Choosing the CPU and RAM
While the sweet spot for most gaming systems is an Intel Core i7-2500K CPU, we've gone for the i7-2600K. The faster clock speed (3.4GHz versus 3.3GHz), plus Intel's Hyper-Threading, makes this CPU useful for more than just playing games.
A high-end motherboard and CPU deserve good memory. Corsair's 8GB Vengeance DDR3 kit runs at 1,600MHz and fits the bill nicely. Plus, it costs less than £40: fast DDR3 is incredible value these days.
Choosing a graphics card
Although we didn't set a budget for this PC, our goal wasn't to construct the most expensive machine possible. Since it's a MicroATX PC, other constraints influenced our choices, including those for power and cooling. We also wanted a graphics card that made little noise, didn't consume excessive power, and could handle most modern games.
Enter the Asus GTX 570 DirectCU II, which costs around £250. It's an enormous card, taking up three slots at the back of the case due to the beefy cooling section. Asus has also removed one integrated circuit (included in most GTX designs) that limits maximum power draw. This tweak allows users to set the voltage to whatever they deem appropriate. Bear in mind, however, that without the voltage limiter you can wind up killing the card if you go too far
Asus has an overclocking tool called SmartDoctor, but it's rather crude. If you really want to overclock the card, pay a visit to the website for Asus's high-end Matrix GPU series, select the downloads for your version of Windows and look under ‘Utilities' for GPU Tweak. Although this tool was designed for the Matrix GTX 580 series, it works fine with the 570.
If you simply want to push the clock speed higher, GPU Tweak automatically adjusts the voltage. The PC will end up consuming more power, but that's why we've chosen a powerful 750W PSU—it provides plenty of headroom.
Naturally, you need lots of fast storage for your games. On the optical side, all you really need is an inexpensive DVD burner. The Lite-On iHAS124 gets the job done, and costs £15.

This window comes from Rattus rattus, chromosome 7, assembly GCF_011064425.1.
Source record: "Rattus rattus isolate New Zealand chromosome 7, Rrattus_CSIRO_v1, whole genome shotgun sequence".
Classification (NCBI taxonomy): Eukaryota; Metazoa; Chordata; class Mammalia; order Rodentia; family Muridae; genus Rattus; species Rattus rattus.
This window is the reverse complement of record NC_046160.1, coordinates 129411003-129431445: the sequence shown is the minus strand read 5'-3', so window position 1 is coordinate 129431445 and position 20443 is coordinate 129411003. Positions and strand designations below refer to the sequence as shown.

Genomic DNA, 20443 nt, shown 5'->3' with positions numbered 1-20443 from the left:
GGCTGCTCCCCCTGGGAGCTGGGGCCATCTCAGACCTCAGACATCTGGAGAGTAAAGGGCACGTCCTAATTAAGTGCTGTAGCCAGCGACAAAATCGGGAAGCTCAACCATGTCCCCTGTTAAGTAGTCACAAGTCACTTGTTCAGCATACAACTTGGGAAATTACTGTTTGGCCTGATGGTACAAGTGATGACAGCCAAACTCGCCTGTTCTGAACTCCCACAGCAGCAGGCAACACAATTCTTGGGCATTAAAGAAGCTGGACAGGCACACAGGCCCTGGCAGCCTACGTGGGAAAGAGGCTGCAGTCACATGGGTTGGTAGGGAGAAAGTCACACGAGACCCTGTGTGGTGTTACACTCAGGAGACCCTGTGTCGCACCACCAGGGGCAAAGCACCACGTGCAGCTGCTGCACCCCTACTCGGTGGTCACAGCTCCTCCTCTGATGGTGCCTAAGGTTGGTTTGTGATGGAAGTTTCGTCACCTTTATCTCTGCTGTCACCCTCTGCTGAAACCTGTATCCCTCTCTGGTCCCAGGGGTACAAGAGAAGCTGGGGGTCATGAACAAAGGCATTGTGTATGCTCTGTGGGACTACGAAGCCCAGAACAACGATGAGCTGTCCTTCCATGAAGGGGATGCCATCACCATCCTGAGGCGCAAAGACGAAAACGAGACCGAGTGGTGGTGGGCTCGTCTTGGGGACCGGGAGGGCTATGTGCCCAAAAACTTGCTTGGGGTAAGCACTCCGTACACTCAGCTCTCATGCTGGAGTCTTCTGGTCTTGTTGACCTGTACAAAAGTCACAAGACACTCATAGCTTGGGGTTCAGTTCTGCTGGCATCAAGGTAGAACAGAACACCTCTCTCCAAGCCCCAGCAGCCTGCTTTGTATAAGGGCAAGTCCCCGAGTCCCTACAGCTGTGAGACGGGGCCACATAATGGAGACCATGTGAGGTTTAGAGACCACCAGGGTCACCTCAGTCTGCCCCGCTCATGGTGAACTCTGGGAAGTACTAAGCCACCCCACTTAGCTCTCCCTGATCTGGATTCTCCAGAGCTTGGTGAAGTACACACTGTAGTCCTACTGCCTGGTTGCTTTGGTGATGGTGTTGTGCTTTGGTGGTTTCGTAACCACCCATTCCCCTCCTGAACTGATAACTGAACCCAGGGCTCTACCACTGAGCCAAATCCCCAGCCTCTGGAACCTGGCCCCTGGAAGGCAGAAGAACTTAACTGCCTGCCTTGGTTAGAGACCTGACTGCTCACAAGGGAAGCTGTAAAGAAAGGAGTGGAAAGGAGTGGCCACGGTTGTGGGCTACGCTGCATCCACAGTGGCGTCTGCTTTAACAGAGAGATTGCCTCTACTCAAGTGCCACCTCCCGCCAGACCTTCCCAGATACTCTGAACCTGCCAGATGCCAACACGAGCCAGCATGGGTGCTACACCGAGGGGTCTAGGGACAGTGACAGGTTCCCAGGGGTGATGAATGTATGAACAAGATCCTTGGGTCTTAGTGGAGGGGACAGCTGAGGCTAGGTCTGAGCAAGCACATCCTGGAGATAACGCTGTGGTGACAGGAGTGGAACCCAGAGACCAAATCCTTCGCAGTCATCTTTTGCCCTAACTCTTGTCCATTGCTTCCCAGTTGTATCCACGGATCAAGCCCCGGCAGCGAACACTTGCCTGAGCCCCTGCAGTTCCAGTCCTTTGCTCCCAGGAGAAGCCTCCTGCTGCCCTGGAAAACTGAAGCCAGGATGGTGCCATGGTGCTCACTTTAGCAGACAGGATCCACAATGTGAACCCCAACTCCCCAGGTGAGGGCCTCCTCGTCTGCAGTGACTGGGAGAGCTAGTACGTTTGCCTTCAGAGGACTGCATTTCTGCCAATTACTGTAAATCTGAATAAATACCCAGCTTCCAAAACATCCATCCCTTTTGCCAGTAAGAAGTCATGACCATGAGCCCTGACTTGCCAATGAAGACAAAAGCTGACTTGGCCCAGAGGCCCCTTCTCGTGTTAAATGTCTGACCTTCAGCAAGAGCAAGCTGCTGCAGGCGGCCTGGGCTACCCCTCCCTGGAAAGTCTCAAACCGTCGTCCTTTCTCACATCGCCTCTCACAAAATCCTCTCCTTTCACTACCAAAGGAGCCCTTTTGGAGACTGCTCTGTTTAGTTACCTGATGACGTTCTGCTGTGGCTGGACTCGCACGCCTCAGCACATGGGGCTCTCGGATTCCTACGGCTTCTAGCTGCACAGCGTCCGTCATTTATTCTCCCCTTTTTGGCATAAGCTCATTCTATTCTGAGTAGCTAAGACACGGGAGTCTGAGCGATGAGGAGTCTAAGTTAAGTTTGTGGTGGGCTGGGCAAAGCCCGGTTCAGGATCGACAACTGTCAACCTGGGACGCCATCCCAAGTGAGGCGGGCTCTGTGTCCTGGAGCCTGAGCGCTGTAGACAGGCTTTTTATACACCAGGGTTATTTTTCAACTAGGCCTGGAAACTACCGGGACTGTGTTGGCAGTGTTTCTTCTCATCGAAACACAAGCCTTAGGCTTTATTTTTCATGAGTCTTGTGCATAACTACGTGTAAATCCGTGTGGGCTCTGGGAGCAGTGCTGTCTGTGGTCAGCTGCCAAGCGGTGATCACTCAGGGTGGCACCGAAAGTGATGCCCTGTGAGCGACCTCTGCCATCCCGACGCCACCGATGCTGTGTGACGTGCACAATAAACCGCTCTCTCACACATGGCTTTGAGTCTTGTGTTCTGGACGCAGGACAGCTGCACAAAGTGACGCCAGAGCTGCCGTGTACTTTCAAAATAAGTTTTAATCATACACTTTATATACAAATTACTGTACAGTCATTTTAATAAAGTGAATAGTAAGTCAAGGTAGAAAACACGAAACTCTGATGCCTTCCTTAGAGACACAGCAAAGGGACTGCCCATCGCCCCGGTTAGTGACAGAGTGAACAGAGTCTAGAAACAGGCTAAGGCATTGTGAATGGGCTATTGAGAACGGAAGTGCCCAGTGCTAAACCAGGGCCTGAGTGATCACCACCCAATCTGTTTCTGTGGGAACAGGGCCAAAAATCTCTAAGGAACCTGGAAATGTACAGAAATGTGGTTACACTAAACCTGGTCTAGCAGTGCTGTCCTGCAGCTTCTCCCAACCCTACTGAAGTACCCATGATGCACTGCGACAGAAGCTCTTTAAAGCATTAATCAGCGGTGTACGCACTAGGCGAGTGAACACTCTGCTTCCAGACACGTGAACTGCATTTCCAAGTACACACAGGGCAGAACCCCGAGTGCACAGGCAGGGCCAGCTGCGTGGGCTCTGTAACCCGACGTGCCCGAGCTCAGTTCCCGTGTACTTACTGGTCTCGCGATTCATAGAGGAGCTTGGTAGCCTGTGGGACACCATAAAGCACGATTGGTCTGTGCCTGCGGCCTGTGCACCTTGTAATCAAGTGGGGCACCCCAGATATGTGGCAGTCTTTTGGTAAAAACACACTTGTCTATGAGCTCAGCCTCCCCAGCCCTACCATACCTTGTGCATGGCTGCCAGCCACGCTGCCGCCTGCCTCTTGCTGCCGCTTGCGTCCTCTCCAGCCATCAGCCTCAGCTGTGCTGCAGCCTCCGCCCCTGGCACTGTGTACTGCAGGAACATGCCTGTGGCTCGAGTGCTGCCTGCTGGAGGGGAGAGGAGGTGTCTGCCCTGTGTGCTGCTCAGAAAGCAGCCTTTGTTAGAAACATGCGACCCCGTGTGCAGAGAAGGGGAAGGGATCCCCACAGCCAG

It's tempting to opt for purely solid-state storage, but since games consume up to 20GB each these days, this would have almost doubled the price of the PC. Thankfully, one of the great aspects of the Z68 chipset is its support for Intel's Rapid Storage Technology SSD caching. This allows you to install a small-capacity SSD and configure the system for RAID support, and the SSD acts as a huge cache for the hard drive.
The hard drive we've chosen is the super-quick 10,000-rpm Western Digital 600GB VelociRaptor (£160) and paired it with a 20GB Intel 311 SLC-based SSD (£90). The net result: much faster boot and application-load times than you would see from the VelociRaptor alone. If you crave more capacity, a 2TB, 7200-rpm drive costs around £100, and you'll see nearly the same performance due to the SSD cache.
Performance and Overclocking
Even though overclocking is easier than ever, keep in mind that nothing is guaranteed. Most people should be content to run this PC at standard clock speeds as it's so fast to begin with. Metro 2033, for example, is a demanding game so the fact that this PC managed almost 20 frames per second in DirectX 11 mode with 4x antialiasing and all details turned up is impressive. In most games, the PC runs in excess of 30 fps, and over 60 fps in some titles. In Aliens vs. Predator, we saw 36fps, while in Dirt 3, the system managed 54fps.
In practical terms you might see a 2 to 4 percent increase in the frames-per-second if you decide to overclock. Whether that's worth the risk of overheating and potentially damaging your hardware is up to you.
At idle, we measured power consumption at 71 watts. This rose to 231 watts when under maximum load.
The Price of Glory
So how much does this system cost? It certainly isn't cheap at £1,250, but this does include Windows 7 Ultimate, which we picked mainly because the 16GB limitation of Windows 7 Home Premium is starting to sound a little restrictive. With 8GB memory modules starting to ship, the Gene-Z motherboard could theoretically support 32GB, though 16GB is probably a more practical ceiling for most people. You can reduce the cost by ditching the SSD and VelociRaptor and opting for a standard 7,200rpm hard drive. You'll also save £70 by plumping for Home Premium rather than Windows 7 Ultimate.
Total cost of components: £1,250 inc VAT
Case: In Win Dragon Slayer, £60 inc VAT
Power Supply: Corsair AX750 750W, £125 inc VAT
Motherboard: Asus Maximus IV Gene-Z, £140 inc VAT
CPU: Intel Core i7-2600K, £235 inc VAT
RAM: Corsair 8GB Vengeance DDR3, £37 inc VAT
Graphics Card: Asus GTX 570 DirectCU II, £250 inc VAT
Hard Drive: Western Digital VelociRaptor 600GB, £160 inc VAT
SSD: Intel 311 20GB, £90 inc VAT
DVD-RW Drive: Lite-On IHAS124, £15 inc VAT
Operating System: Windows 7 Ultimate, £138 inc VAT